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Lunch » Tags » Books » Reviews » Island Beneath the Sea: A Novel » User review

Haiti's brutal history drives Allende's novel

  • Jul 27, 2010
Rating:
+3
The mulatto slave Zarité, known as Tété, and her owner, the French planter Toulouse Valmorain form the center of Allende's novel about slavery and the slave revolt that freed Haiti.

Valmorain came to the island at the age of 20, a rich noble anxious for a quick return to Paris. But the death of his father and the disarray of his sugar plantation make escape impossible, so Valmorain throws himself into making the property a success. His right hand man in this is the brutal overseer Prosper Cambray, feared by all.

Cambray lusts after Tété, Valmorain's wife's maid and soon, as the wife descends more deeply into madness, Valmorain's mistress and primary caretaker of his son. Tété's own son with Valmorain has been taken from her, she knows not where, and her lover, a young, proud African, runs off to join the rebels.

The first half centers on the brief, degraded lives of slaves on the island and the build-up to the slave revolt. Allende fills in a lot of political and emotional detail: the French Revolution so far away, the failed slave revolts of the past, the fears of the vastly outnumbered whites.

The second half takes Tété and Valmorain to Cuba, then New Orleans, as they flee Toussaint L'Ouverture's rebellion. Allende's historical focus is masterful, from the economic and intellectual views on slavery and slaves by landowners, to the remnants of African culture - like voodoo - that the slaves clung to.

The brutality is mindboggling, of course, and Allende goes into it in great detail. It's detail, actually, which makes this less than her best. So determined is she to get across the despicable history of slavery, she loses the individuals among the archetypes. She depicts Valmorain as a fairly liberal planter, although he rapes Tété at age 11 and considers her incapable of deep emotion. He is simply a man of his times and culture.

Tété is more complex, but still rather flat. The real life of the novel is slavery itself - the enormity of it as a force for evil. Allende successfully shows how slavery corrupted the thinking of whites and debased their values, how it changed the course of history in so many ways, seeped into the very fabric of the culture and how its legacy follows us still.

Allende's research is formidable and her passion infectious. Anyone interested in the birth of Haiti or the coming-of-age of New Orleans should enjoy Allende's thorough exploration.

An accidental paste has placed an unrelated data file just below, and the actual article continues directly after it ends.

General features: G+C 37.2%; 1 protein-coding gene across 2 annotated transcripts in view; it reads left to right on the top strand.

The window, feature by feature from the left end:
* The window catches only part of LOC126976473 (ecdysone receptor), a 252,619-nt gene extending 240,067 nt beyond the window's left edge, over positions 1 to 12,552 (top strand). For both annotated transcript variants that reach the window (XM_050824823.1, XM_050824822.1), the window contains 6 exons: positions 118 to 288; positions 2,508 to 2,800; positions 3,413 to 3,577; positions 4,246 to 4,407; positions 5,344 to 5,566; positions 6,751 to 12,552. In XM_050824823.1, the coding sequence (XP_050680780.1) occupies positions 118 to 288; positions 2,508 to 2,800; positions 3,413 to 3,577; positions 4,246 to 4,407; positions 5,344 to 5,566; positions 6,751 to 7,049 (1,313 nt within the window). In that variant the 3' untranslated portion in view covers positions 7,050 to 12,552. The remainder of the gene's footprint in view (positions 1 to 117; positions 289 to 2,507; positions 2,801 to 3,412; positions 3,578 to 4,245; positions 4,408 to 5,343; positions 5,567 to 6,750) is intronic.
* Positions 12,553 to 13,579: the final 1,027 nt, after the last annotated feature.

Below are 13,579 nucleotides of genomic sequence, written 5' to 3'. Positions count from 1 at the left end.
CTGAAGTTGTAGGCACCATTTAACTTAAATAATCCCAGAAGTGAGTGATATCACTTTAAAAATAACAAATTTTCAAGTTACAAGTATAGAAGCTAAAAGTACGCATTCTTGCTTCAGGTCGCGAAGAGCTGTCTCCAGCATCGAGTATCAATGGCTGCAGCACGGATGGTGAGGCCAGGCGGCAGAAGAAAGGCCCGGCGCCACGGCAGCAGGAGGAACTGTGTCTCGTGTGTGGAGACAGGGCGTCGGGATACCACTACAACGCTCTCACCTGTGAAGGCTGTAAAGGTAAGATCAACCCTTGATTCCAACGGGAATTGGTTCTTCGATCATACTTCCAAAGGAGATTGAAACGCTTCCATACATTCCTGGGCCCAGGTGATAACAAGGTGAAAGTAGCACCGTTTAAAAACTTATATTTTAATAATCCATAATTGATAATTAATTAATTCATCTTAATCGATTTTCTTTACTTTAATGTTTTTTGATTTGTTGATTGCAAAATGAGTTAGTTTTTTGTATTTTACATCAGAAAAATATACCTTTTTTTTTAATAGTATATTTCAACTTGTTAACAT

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Lynn Harnett ()
Ranked #183
I love to read, always have, and have been writing reviews for more years than I care to say. Early on, i realized there are more books than there is time to read, so I read only books I like and mostly … more
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[Signature]Reviewed byMarlon JamesOf the many pitfalls lurking for the historical novel, the most dangerous is history itself. The best writers either warp it for selfish purposes (Gore Vidal), dig for the untold, interior history (Toni Morrison), or both (Jeannette Winterson). Allende, four years afterInes of My Soul, returns with another historical novel, one that soaks up so much past life that there is nowhere left to go but where countless have been. Opening in Saint Domingue a few years before the Haitian revolution would tear it apart, the story has at its center Zarité, a mulatto whose extraordinary life takes her from that blood-soaked island to dangerous and freewheeling New Orleans; from rural slave life to urban Creole life and a different kind of cruelty and adventure. Yet even in the new city, Zarité can't quite free herself from the island, and the people alive and dead that have followed her.Zarité's passages are striking. More than merely lyrical, they map around rhythms and spirits, making her as much conduit as storyteller. One wishes there was more of her because, unlike Allende, Zarité is under no mission to show us how much she knows. Every instance, a brush with a faith healer, for example, is an opportunity for Allende to showcase what she has learned about voodoo, medicine, European and Caribbean history, Napoleon, the Jamaican slave Boukman, and the legendary Mackandal, a runaway slave and master of black magic who has ...
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Details

ISBN-10: 0061988243
ISBN-13: 978-0061988240
Author: Isabel Allende
Genre: Literature & Fiction
Publisher: Harper
First to Review
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